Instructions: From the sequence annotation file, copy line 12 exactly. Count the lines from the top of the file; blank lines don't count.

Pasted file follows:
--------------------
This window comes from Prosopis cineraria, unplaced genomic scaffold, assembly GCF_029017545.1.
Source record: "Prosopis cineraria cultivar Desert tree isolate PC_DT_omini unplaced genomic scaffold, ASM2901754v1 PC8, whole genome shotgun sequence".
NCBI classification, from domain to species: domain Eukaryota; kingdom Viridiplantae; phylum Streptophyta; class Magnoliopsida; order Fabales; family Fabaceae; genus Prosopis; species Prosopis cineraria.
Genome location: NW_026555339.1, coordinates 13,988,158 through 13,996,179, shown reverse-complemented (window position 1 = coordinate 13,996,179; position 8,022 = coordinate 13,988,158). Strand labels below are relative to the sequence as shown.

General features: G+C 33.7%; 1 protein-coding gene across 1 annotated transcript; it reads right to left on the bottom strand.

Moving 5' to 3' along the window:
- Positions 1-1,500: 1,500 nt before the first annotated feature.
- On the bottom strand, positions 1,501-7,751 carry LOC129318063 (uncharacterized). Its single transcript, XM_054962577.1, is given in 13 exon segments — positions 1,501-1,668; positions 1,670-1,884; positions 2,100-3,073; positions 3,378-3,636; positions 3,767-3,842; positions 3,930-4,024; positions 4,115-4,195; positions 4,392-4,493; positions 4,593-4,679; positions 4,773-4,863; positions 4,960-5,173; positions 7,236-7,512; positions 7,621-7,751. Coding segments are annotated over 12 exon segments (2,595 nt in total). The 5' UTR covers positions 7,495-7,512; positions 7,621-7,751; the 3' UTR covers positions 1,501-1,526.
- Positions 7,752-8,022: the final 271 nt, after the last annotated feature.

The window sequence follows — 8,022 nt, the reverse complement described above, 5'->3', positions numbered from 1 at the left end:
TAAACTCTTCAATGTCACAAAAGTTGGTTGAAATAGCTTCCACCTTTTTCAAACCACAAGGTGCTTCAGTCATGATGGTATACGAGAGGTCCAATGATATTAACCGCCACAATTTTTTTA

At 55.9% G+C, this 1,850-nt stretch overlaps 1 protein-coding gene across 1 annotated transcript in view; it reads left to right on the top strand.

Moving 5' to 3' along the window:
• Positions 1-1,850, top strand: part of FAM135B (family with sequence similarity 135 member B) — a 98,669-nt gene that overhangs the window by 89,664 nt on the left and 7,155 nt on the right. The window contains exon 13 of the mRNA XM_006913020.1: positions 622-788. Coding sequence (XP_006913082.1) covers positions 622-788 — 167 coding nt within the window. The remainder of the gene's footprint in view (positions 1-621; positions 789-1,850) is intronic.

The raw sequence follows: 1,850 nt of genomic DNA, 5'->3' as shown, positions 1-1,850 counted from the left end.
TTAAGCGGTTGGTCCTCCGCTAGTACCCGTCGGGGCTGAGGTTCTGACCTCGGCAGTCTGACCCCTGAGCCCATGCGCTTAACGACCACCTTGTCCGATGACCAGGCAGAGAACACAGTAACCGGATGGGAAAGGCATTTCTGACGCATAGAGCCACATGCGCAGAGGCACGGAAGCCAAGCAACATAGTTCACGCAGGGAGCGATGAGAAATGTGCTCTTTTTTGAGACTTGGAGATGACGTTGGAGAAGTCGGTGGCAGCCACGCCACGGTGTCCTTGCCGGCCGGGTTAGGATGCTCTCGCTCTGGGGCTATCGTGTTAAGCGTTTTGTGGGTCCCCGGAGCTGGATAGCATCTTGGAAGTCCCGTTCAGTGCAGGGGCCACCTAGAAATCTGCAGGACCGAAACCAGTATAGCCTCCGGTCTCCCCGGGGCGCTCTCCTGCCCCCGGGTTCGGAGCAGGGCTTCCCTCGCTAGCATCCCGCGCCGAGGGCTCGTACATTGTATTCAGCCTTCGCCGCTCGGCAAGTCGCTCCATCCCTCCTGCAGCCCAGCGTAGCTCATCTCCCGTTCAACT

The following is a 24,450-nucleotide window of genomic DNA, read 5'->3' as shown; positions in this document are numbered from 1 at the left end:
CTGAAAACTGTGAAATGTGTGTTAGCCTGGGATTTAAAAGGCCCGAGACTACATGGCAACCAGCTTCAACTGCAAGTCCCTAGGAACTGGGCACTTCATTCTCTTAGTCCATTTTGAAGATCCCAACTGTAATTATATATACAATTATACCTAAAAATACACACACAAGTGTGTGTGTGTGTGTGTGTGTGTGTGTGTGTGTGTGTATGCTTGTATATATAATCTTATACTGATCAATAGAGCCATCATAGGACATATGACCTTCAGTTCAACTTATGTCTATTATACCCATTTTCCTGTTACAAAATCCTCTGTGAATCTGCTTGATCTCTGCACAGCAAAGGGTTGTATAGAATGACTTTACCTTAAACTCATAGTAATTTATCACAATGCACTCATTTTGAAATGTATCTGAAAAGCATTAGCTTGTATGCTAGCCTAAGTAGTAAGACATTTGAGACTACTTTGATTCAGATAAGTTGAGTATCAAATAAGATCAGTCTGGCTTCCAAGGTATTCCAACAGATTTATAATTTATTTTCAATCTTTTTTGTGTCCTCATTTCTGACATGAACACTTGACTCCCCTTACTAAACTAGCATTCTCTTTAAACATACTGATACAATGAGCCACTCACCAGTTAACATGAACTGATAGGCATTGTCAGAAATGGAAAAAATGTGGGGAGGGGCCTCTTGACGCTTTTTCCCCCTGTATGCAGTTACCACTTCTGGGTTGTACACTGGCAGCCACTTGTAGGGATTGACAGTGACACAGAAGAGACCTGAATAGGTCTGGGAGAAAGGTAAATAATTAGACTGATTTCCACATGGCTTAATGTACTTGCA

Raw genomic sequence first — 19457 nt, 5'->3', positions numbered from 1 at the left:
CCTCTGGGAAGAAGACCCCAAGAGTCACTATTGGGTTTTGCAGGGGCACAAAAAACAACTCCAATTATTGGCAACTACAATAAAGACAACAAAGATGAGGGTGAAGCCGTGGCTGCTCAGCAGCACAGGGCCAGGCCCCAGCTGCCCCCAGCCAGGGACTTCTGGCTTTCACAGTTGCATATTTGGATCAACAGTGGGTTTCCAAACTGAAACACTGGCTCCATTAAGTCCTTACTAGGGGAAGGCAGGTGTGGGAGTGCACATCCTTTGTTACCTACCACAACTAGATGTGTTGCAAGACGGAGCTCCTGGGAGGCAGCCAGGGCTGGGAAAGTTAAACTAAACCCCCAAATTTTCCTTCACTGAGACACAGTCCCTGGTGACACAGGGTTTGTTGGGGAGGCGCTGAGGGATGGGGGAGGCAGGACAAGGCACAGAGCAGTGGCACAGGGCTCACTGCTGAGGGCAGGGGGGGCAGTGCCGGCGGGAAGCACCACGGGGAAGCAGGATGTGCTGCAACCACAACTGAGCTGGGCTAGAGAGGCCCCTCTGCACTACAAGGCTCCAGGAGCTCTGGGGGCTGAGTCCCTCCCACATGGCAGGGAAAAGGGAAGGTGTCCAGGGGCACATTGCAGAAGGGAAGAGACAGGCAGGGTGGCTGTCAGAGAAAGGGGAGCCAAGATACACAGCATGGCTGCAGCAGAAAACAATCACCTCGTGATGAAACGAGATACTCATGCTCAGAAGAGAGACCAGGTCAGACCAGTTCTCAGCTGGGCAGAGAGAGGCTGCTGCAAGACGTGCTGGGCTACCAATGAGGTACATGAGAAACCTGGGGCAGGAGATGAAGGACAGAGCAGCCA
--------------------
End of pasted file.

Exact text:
At 55.9% G+C, this 1,850-nt stretch overlaps 1 protein-coding gene across 1 annotated transcript in view; it reads left to right on the top strand.